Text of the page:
Thursday, February 11, 2016

The Hyde Park of Egypt

Tahrir Square has become the Hyde Park of Egypt, with everyone free to express their opinion for the first time in thirty years. Hundreds of people are displaying signs, small and large, from individual grievances to calls for the release of political prisoners, to demands for the army to immediately make more sweeping changes in the government.

The Hyde Park of Egypt

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Tahrir Square has become the Hyde Park of Egypt, with everyone free to express their opinion for the first time in thirty years. Hundreds of people are displaying signs, small and large, from individual grievances to calls for the release of political prisoners, to demands for the army to immediately make more sweeping changes in the government.

Islamists are holding lists of their comrades who are still being held in prison. Individual teachers, engineers, professors, etc. are holding hand lettered placards, mostly damning the Mubarak regime’s corruption and asking the army to fire all cabinet members who belonged to his governing party.

Among the more moving signs I saw was a long banner with a picture of Lt. Ahmed Shamli, an officer who gave his rifle to his colleagues and joined the demonstrators last week. He has been sentenced to 25 years. His brother Wael, who was holding one end of the banner, said he’d visited Ahmed in prison yesterday and his brother had said, “If they send me to my death, I’m still happy I did what I did.”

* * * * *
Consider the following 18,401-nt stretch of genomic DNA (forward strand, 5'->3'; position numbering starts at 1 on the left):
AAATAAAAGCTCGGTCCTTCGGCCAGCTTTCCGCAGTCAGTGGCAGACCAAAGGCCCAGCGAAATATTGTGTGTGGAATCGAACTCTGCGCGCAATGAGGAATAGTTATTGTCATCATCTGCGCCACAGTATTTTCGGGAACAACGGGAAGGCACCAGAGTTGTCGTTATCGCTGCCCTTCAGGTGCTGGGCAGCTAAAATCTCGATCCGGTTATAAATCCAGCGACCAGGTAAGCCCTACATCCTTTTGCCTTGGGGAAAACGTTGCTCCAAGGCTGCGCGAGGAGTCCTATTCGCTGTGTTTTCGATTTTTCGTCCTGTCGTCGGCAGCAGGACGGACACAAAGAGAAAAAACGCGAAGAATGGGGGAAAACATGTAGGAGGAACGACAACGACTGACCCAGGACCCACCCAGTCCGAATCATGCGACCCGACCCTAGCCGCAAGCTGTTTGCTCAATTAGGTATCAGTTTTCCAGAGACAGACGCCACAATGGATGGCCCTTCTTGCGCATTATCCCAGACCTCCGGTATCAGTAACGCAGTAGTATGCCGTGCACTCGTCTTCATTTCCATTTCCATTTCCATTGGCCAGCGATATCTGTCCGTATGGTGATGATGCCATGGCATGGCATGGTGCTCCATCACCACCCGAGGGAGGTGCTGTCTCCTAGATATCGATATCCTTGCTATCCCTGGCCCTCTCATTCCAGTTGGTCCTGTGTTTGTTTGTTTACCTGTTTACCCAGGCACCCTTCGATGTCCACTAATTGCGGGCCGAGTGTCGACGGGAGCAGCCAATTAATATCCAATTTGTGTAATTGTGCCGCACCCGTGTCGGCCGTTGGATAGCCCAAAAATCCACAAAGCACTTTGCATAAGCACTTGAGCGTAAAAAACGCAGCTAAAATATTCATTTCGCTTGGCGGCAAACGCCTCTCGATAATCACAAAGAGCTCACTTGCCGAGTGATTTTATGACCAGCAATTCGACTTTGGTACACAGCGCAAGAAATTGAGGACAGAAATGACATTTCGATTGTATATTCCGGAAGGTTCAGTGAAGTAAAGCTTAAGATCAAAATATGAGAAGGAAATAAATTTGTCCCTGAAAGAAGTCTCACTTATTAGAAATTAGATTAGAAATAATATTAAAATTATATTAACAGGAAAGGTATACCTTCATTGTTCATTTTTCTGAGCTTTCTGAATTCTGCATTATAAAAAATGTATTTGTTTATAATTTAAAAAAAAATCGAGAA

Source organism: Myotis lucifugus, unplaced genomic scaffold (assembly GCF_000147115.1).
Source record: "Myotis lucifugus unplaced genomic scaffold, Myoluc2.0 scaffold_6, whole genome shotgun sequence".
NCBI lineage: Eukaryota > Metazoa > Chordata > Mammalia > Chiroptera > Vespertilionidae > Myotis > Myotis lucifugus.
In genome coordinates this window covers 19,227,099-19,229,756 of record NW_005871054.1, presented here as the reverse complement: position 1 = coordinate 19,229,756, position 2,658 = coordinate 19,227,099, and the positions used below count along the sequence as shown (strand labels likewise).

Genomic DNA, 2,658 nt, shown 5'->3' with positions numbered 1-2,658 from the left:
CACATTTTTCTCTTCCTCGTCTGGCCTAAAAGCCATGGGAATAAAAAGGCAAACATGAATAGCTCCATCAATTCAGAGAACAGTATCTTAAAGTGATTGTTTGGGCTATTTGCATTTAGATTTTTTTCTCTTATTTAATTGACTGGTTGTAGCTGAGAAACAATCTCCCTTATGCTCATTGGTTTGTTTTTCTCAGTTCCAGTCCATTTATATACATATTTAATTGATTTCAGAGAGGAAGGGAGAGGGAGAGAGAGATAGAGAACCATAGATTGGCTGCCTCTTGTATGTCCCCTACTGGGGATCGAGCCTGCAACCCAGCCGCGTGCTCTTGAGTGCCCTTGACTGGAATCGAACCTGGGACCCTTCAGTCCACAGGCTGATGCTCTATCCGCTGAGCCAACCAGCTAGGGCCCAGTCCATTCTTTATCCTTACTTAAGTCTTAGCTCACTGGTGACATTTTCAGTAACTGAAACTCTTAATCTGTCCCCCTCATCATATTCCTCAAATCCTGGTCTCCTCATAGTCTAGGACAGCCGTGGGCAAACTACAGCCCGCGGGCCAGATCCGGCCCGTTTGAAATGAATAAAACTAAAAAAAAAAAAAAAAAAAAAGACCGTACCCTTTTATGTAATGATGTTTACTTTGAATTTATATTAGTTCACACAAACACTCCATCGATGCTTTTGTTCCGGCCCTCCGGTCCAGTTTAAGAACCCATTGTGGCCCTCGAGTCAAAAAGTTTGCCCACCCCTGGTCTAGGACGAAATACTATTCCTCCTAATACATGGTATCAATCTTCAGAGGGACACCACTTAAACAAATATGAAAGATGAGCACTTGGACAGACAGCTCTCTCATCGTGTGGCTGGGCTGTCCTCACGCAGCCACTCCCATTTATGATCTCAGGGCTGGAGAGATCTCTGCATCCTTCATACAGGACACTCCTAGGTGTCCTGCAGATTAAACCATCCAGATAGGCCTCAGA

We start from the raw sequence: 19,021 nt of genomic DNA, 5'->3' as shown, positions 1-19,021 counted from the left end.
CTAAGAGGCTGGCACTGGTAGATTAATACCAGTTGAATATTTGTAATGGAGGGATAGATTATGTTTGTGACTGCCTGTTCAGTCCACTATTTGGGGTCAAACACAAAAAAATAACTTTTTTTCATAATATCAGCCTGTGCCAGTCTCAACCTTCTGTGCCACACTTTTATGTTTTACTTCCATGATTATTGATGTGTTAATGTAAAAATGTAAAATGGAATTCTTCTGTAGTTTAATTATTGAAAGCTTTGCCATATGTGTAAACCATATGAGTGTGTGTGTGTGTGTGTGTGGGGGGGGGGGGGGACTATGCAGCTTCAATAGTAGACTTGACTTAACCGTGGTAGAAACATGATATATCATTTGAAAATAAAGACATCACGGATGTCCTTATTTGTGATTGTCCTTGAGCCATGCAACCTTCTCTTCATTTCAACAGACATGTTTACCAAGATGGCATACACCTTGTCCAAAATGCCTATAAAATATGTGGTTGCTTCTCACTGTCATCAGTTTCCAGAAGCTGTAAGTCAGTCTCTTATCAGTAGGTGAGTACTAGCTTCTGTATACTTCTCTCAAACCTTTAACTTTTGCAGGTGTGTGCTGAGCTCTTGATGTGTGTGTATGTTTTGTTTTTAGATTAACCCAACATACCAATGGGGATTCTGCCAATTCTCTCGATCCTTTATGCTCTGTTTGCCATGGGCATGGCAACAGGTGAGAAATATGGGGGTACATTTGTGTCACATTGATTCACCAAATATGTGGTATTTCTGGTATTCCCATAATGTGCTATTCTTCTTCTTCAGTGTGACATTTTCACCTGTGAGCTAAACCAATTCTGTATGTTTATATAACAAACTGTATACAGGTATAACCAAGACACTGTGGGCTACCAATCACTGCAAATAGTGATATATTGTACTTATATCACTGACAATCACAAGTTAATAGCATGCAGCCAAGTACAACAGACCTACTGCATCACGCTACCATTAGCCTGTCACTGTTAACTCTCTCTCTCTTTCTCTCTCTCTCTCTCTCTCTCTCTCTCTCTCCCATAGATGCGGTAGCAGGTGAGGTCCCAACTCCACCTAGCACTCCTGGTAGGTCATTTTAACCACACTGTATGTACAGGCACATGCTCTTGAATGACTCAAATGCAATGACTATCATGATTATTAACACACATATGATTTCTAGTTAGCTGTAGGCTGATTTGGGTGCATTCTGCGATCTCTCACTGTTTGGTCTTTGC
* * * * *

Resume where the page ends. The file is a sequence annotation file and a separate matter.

Inquirer Opinion Columnist
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About this blog

Trudy Rubin’s Worldview column runs on Thursdays and Sundays. Over the past decade she has made multiple trips to Iraq, Pakistan, Afghanistan, Egypt, Turkey, Israel and the West Bank and also written from Syria, Tunisia, Lebanon, Iran, Russia, Ukraine, South Korea and China. She is the author of Willful Blindness: the Bush Administration and Iraq, a book of her columns from 2002-2004. In 2001 she was a finalist for the Pulitzer Prize in commentary and in 2008 she was awarded the Edward Weintal prize for international reporting. In 2010 she won the Arthur Ross award for international commentary from the Academy of American Diplomacy.

Reach Trudy at trubin@phillynews.com.

Trudy Rubin Inquirer Opinion Columnist
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